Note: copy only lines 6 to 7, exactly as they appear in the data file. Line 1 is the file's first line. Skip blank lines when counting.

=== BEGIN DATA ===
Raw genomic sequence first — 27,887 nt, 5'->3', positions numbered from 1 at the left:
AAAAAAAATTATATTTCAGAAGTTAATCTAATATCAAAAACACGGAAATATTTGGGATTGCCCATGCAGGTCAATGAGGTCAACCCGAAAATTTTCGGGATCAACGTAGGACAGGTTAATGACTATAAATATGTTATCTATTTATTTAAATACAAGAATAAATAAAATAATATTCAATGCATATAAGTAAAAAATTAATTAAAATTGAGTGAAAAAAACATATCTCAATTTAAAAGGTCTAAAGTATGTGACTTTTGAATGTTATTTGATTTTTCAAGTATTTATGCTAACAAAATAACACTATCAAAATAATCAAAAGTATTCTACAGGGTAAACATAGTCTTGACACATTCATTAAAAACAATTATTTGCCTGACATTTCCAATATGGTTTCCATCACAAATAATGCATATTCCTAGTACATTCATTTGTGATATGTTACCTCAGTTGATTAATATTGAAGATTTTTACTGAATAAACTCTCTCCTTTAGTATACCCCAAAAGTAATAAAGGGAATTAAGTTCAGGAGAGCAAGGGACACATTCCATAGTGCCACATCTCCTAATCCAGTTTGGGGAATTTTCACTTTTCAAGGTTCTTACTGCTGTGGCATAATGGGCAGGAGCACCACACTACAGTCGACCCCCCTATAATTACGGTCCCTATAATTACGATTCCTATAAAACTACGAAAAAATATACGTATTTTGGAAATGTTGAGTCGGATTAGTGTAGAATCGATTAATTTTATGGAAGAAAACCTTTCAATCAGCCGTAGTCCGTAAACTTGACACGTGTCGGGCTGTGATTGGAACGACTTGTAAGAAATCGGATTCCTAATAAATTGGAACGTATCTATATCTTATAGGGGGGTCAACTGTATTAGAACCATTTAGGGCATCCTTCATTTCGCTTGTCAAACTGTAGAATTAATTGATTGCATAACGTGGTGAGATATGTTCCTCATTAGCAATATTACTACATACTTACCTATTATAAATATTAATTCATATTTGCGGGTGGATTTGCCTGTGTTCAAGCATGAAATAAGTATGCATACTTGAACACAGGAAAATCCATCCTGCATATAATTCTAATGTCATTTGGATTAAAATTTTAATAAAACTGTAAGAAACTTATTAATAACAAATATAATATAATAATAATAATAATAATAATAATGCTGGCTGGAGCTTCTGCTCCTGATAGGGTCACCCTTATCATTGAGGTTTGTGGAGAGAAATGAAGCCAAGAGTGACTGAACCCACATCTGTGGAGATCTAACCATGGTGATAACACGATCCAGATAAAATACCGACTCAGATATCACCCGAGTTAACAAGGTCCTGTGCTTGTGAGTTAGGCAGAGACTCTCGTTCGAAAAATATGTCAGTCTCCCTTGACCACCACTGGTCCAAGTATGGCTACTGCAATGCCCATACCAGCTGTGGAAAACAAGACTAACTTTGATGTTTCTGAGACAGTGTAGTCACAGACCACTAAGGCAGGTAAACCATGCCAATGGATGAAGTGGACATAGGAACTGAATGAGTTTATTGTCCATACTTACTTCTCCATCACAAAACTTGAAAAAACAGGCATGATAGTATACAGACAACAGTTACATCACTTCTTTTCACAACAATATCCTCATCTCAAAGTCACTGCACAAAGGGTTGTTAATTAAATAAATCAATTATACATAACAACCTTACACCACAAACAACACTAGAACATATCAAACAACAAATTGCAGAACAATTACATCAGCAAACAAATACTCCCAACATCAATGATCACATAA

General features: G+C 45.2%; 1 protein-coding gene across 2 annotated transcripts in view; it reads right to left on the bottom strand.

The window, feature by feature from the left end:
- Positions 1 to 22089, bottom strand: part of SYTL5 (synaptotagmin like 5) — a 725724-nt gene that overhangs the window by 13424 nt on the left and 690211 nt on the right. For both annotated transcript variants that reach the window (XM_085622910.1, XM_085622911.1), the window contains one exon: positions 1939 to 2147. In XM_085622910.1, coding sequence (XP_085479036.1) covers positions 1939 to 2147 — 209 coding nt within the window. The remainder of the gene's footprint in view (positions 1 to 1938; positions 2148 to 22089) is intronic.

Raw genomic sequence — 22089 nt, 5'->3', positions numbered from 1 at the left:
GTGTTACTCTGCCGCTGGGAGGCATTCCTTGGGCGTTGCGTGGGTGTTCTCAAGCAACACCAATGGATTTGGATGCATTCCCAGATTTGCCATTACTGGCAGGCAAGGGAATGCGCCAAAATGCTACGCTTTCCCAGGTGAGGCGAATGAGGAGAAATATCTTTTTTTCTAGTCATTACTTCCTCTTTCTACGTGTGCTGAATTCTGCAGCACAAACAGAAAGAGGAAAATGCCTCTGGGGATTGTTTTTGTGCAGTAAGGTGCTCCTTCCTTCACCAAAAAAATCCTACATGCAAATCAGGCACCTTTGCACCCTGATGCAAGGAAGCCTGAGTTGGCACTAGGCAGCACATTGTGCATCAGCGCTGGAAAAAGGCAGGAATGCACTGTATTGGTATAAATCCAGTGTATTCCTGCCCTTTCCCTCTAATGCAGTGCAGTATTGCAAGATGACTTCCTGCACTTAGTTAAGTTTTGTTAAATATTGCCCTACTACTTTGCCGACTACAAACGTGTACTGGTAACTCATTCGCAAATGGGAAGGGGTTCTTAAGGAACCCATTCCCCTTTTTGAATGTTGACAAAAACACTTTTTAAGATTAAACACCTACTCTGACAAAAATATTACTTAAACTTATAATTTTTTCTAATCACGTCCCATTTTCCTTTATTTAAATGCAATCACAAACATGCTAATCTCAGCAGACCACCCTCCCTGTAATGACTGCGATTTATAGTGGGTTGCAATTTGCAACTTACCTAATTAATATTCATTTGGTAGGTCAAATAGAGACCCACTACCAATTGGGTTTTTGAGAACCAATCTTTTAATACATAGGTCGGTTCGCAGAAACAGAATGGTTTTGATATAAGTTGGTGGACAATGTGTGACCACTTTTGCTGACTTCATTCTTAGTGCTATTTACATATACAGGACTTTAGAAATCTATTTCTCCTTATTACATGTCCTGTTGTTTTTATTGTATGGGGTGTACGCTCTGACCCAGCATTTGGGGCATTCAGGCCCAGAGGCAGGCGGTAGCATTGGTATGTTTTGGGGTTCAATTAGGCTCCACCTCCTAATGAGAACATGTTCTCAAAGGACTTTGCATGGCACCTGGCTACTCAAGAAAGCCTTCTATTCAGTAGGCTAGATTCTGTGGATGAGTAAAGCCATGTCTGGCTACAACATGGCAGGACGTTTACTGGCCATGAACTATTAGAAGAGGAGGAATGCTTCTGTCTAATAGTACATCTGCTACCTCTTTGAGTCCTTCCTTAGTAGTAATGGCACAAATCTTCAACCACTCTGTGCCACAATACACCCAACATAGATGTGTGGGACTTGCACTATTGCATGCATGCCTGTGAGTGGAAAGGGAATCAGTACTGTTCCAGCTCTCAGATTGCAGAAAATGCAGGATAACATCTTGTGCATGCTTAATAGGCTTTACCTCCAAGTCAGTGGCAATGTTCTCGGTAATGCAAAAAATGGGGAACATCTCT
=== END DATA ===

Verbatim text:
Raw genomic sequence — 22089 nt, 5'->3', positions numbered from 1 at the left:
GTGTTACTCTGCCGCTGGGAGGCATTCCTTGGGCGTTGCGTGGGTGTTCTCAAGCAACACCAATGGATTTGGATGCATTCCCAGATTTGCCATTACTGGCAGGCAAGGGAATGCGCCAAAATGCTACGCTTTCCCAGGTGAGGCGAATGAGGAGAAATATCTTTTTTTCTAGTCATTACTTCCTCTTTCTACGTGTGCTGAATTCTGCAGCACAAACAGAAAGAGGAAAATGCCTCTGGGGATTGTTTTTGTGCAGTAAGGTGCTCCTTCCTTCACCAAAAAAATCCTACATGCAAATCAGGCACCTTTGCACCCTGATGCAAGGAAGCCTGAGTTGGCACTAGGCAGCACATTGTGCATCAGCGCTGGAAAAAGGCAGGAATGCACTGTATTGGTATAAATCCAGTGTATTCCTGCCCTTTCCCTCTAATGCAGTGCAGTATTGCAAGATGACTTCCTGCACTTAGTTAAGTTTTGTTAAATATTGCCCTACTACTTTGCCGACTACAAACGTGTACTGGTAACTCATTCGCAAATGGGAAGGGGTTCTTAAGGAACCCATTCCCCTTTTTGAATGTTGACAAAAACACTTTTTAAGATTAAACACCTACTCTGACAAAAATATTACTTAAACTTATAATTTTTTCTAATCACGTCCCATTTTCCTTTATTTAAATGCAATCACAAACATGCTAATCTCAGCAGACCACCCTCCCTGTAATGACTGCGATTTATAGTGGGTTGCAATTTGCAACTTACCTAATTAATATTCATTTGGTAGGTCAAATAGAGACCCACTACCAATTGGGTTTTTGAGAACCAATCTTTTAATACATAGGTCGGTTCGCAGAAACAGAATGGTTTTGATATAAGTTGGTGGACAATGTGTGACCACTTTTGCTGACTTCATTCTTAGTGCTATTTACATATACAGGACTTTAGAAATCTATTTCTCCTTATTACATGTCCTGTTGTTTTTATTGTATGGGGTGTACGCTCTGACCCAGCATTTGGGGCATTCAGGCCCAGAGGCAGGCGGTAGCATTGGTATGTTTTGGGGTTCAATTAGGCTCCACCTCCTAATGAGAACATGTTCTCAAAGGACTTTGCATGGCACCTGGCTACTCAAGAAAGCCTTCTATTCAGTAGGCTAGATTCTGTGGATGAGTAAAGCCATGTCTGGCTACAACATGGCAGGACGTTTACTGGCCATGAACTATTAGAAGAGGAGGAATGCTTCTGTCTAATAGTACATCTGCTACCTCTTTGAGTCCTTCCTTAGTAGTAATGGCACAAATCTTCAACCACTCTGTGCCACAATACACCCAACATAGATGTGTGGGACTTGCACTATTGCATGCATGCCTGTGAGTGGAAAGGGAATCAGTACTGTTCCAGCTCTCAGATTGCAGAAAATGCAGGATAACATCTTGTGCATGCTTAATAGGCTTTACCTCCAAGTCAGTGGCAATGTTCTCGGTAATGCAAAAAATGGGGAACATCTCT